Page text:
Understanding diseases in the brain

Heather Whittaker + Dr. Melanie Martin

Heather Whittaker + Dr. Melanie Martin

UWinnipeg prof Melanie Martin and her students publish findings in two prestigious journals

A team of researchers led by University of Winnipeg Physics professor Dr. Melanie Martin has found early signs of Alzheimer’s disease in the brain using magnetic resonance imaging (MRI).

“We developed a method using MRI to isolate signals from parts of the brain that could not be accessed before,” said Dr. Martin. “It was exciting to apply the method and see these parts so clearly!” The research is now published online to be followed in print by the journal Magnetic Resonance Imaging.

University of Winnipeg graduate Heather Whittaker (Bachelor of Science 2015), was the lead author on the work. “Hopefully these findings will help shed light on what is occurring in the brains of people who develop Alzheimer’s disease, and open a door to new ways to diagnose it earlier in life,” says Whittaker.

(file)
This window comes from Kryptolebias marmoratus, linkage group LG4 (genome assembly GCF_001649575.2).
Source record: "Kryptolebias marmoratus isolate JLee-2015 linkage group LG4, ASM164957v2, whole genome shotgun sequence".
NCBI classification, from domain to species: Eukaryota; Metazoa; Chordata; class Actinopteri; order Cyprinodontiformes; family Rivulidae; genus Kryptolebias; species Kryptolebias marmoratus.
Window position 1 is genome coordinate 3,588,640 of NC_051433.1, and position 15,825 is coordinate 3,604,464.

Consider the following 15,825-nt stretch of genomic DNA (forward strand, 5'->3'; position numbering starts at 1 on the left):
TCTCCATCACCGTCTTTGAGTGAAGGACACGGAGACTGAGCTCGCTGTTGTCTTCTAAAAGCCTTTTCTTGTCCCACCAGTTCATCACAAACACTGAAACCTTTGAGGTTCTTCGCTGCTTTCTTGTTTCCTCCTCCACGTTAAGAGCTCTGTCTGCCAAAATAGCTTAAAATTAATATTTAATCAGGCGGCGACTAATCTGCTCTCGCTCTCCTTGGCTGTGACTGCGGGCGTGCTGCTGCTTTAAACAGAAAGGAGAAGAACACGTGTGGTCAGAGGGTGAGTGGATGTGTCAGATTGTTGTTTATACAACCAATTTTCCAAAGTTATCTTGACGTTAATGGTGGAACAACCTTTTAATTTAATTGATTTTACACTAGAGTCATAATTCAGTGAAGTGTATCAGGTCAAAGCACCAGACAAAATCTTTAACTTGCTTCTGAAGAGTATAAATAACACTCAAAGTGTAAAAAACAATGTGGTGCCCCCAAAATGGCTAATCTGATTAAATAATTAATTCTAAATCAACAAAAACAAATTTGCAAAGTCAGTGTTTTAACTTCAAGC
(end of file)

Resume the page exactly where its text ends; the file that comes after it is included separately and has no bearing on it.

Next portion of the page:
The team also includes researchers from University of Manitoba, University of Alberta, Western University and University College London. Worldwide, nearly 44 million people have Alzheimer’s or a related dementia.

Morgan Mecredi - staff photo

Morgan Mecredi – staff photo

Dr. Martin, and her PhD student, Morgan Mercredi have also developed a method to determine the size of cells in the brain that are thinner than the silk of a spider’s web. Using computer simulations, Dr. Martin and Mercredi were able to shorten the time needed to collect the MRIs.

“Identifying subtle changes in the sizes of axons, part of cells in the brain, could be the key to unlocking the mysteries of diseases of the brain,” said Dr. Martin. “I am looking forward to this method being used in the clinic.”

“In June 2018, I will be going to the International Society for Magnetic Resonance in Medicine annual meeting in Paris to present our first measurements in the brain,” said Mercredi, who graduated with a Bachelor of Science (Honours) from UWinnipeg in 2013.

Their work was published in the online version of the journal Magnetic Resonance Materials in Physics, Biology and Medicine earlier this month (March 7, 2018).

 

 

 

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